On this Labor Day weekend, I’d like to offer the song “Joe Hill” to all my union-supporting friends, and share the story of the man who helped me as a union organizer in what seem another lifetime ago.
Joe Hill came to the United States from Sweden and worked on railroads and in the mines. He joined the IWW, the Industrial Workers of the World (known as the “Wobblies”) in hopes to unionize all workers for a better living wages and conditions.
He wrote songs and poems, which were published throughout the states. They included “The Preacher and the Slave” (in which he created the phrase “pie in the sky”), “The Tramp“, “There is Power in a Union“, “The Rebel Girl“, and “Casey Jones—the Union Scab“, which expressed the harsh but combative life of itinerant workers, and call for workers to organize their efforts to improve working conditions. of all workers.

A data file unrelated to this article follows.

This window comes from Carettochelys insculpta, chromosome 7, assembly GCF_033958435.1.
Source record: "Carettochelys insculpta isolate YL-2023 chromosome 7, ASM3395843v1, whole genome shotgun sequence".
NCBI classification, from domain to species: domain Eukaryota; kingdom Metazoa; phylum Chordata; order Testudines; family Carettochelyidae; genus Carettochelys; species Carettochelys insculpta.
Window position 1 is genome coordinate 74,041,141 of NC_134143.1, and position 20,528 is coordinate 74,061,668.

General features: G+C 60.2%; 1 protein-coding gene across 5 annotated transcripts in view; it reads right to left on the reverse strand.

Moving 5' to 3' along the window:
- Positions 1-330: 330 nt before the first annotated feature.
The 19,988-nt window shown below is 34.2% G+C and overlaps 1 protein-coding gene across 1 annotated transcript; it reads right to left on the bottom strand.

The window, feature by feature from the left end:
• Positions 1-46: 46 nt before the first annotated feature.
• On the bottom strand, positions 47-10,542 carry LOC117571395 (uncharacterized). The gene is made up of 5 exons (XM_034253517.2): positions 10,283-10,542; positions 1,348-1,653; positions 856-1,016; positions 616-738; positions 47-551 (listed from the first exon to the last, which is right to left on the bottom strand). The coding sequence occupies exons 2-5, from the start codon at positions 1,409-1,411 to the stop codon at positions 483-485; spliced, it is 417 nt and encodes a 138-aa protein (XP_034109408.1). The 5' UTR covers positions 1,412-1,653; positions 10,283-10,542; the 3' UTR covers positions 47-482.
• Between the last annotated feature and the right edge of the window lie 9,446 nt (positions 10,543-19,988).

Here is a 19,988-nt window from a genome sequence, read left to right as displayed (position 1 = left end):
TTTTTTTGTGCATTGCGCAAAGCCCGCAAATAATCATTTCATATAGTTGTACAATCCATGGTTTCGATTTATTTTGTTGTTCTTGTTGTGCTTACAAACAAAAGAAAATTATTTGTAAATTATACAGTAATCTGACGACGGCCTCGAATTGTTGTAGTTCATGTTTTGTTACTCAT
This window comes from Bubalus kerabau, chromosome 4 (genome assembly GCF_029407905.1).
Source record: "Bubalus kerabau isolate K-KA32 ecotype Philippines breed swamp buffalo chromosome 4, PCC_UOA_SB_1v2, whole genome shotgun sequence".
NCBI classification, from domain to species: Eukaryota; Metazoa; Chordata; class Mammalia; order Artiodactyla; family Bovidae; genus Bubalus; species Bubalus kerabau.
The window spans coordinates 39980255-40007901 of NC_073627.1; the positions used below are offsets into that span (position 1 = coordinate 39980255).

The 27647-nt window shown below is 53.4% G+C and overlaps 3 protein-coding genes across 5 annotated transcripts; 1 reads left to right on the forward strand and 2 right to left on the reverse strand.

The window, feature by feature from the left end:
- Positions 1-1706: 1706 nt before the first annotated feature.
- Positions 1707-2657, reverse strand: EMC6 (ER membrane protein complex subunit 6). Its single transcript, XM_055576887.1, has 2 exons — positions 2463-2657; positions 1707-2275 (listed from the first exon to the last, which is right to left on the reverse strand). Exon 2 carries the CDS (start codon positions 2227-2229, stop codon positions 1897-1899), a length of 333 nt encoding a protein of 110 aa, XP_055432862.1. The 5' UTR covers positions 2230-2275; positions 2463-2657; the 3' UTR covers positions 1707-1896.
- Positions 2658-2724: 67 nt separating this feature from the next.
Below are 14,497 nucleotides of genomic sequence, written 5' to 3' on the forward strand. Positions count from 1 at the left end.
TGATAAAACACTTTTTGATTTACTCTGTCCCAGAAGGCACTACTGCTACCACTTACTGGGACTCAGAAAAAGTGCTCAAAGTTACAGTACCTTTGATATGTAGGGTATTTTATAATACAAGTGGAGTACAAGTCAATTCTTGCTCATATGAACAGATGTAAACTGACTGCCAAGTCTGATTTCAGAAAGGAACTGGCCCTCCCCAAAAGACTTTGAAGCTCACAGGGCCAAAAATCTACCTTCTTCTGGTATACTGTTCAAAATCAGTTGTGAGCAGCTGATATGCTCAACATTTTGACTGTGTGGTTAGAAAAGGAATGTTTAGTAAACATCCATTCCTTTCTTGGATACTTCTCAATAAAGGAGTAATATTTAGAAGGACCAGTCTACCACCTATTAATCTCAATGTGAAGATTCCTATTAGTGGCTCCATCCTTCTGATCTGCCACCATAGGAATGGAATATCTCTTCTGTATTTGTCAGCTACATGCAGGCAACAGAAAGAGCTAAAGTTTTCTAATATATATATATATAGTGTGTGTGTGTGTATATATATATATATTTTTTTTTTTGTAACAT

Hill was convicted of two murders in a controversial trial. Following an unsuccessful appeal, political debates, and international calls for clemency from high-profile figures and workers’ organizations, Hill was executed in November 1915.
After his death, he was memorialized by several folk songs, including the one below, which Joan Baez sang at Woodstock in 1969. I listened to it when I was organizing newspapers in the mid-1980s in Reading, Pa, Atlantic City, NJ and in West Chester, Pa, and I always got a chill, particularly when Joe Hill says what they couldn’t kill “went on to organize.”
Give a listen!
Joe Hill lives in the hearts of all working men and women who know that a union of workers has a stronger voice than one lone one crying in the wilderness of the workplace.
Even the popes have come out in favor of unions.
St. Paul himself once said that a a laborer must be “worthy of his hire.” Give us the rights that several states try to deny us to organize and allow all who gain from the union to help pay throu7gh union dues.